Oslo-based architecture firm Ekberg Lous Arkitekter have designed Norway’s first World Heritage Visitor Center, after having won the open international architectural competition in 2008. Following the competition, the project was halted for seven years due to a lack of funding, but has been given the green light in 2015 with revised plans and a new site. The center, which will be built on the tip of the northern shore of Vega Island, is expected to be a gathering point for both locals and foreigners. It will provide visitors with knowledge about the natural and cultural values of the Vega Archipelago and world heritage sites in general. The center is set to be open in spring 2019.
The architecture is specifically designed to enhance one’s relationship with nature. Upon reaching the center, visitors will be led by a bridge, which crosses a natural canal, leading up to the main architecture. The center consists of 3 main volumes: an exhibition wing, an office wing, and a central café. Their composition and allocation create a courtyard and transitional spaces between the buildings. The areas facing the courtyard are embedded within the landscape, allowing sunset to travel freely through the courtyard and buildings. The material used in the project are timeless and environmentally-friendly, blending harmoniously with the surrounding topography. The material selection ranges from ore-pine roofs and facades to birch-veneer and pine panel walls and ceilings.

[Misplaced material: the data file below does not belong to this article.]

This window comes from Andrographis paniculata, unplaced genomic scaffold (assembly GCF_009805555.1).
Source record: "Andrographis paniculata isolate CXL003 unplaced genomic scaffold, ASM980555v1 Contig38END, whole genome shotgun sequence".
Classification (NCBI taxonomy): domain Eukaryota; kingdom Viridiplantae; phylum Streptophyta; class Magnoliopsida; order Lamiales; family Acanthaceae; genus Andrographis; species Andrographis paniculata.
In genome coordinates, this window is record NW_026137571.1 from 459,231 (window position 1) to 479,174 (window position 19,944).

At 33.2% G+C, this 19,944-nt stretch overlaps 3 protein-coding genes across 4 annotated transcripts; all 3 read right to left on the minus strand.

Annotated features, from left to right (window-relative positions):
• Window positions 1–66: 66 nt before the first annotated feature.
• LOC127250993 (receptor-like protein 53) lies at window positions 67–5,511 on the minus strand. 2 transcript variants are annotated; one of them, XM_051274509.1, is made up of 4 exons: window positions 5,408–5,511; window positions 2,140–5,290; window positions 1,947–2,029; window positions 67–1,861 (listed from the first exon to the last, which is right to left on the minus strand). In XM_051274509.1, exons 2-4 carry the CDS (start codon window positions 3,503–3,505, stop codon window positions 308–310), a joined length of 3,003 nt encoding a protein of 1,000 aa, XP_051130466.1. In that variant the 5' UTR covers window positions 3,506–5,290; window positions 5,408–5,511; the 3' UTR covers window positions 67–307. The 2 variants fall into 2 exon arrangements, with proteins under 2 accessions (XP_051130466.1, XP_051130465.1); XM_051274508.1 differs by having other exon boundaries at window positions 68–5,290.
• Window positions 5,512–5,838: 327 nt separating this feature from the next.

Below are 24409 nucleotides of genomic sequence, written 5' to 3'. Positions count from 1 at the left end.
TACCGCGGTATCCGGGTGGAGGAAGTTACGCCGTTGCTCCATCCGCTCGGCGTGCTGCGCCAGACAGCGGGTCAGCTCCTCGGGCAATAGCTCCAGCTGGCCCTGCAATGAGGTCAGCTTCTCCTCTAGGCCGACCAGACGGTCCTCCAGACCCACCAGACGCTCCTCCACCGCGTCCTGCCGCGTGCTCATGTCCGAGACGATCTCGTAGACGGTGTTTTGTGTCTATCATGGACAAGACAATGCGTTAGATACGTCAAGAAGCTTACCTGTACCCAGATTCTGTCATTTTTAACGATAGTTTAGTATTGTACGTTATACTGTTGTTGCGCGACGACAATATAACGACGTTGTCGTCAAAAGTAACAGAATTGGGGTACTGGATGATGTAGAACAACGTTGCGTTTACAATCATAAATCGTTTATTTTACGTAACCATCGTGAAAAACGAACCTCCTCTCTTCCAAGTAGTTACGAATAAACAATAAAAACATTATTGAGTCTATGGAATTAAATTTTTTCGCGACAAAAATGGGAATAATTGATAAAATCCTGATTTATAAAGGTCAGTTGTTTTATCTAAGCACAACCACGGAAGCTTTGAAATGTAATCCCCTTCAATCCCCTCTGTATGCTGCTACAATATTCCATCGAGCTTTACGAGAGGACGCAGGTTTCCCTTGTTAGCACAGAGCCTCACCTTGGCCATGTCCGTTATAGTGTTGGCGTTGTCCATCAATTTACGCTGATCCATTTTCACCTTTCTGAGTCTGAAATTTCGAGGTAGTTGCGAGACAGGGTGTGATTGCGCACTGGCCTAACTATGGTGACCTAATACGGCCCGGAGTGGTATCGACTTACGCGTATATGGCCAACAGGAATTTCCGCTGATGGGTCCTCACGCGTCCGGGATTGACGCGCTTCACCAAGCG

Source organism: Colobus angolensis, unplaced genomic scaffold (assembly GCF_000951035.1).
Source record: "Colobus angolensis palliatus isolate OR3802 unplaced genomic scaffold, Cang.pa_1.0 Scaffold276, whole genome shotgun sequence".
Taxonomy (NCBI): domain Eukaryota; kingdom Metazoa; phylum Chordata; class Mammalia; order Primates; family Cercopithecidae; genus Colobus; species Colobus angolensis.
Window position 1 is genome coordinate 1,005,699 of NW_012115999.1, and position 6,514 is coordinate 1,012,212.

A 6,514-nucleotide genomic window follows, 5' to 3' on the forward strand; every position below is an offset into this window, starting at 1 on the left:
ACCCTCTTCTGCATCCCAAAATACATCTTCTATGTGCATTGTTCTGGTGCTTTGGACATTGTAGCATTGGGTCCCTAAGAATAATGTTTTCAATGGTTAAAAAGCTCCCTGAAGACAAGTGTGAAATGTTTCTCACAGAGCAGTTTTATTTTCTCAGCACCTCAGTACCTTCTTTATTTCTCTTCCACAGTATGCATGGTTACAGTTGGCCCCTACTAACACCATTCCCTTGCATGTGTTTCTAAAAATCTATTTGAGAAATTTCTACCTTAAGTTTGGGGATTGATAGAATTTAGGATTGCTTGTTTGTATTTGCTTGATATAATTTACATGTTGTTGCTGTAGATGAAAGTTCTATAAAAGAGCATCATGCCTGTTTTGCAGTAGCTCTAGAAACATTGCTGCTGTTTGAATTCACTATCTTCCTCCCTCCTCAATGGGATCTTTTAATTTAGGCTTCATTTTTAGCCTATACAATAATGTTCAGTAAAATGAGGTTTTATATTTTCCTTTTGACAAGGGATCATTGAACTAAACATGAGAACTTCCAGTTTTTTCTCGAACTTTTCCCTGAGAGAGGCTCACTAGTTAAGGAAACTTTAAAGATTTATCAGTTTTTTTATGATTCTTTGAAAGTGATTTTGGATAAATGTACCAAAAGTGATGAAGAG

The Vega Archipelago was listed on the UNESCO List of World Cultural and Natural Heritage in 2004, due to its powerful natural characteristics. The archipelago covers an area of 1,037 square kilometers on the Helgeland coast of Nordland, Norway. Vega includes more than 6000 islands, islets, and reefs, including the main island which possesses a rich geography of shallow coves, white beaches, and steep mountains.
The Vega Archipelago reflects the way generations of fishermen/farmers have, over the past 1,500 years, maintained a sustainable living in an inhospitable seascape near the Arctic Circle, based on the now unique practice of eider-down harvesting, and it also celebrates the contribution of women to the eider-down process.
News via: Ekberg Lous Architects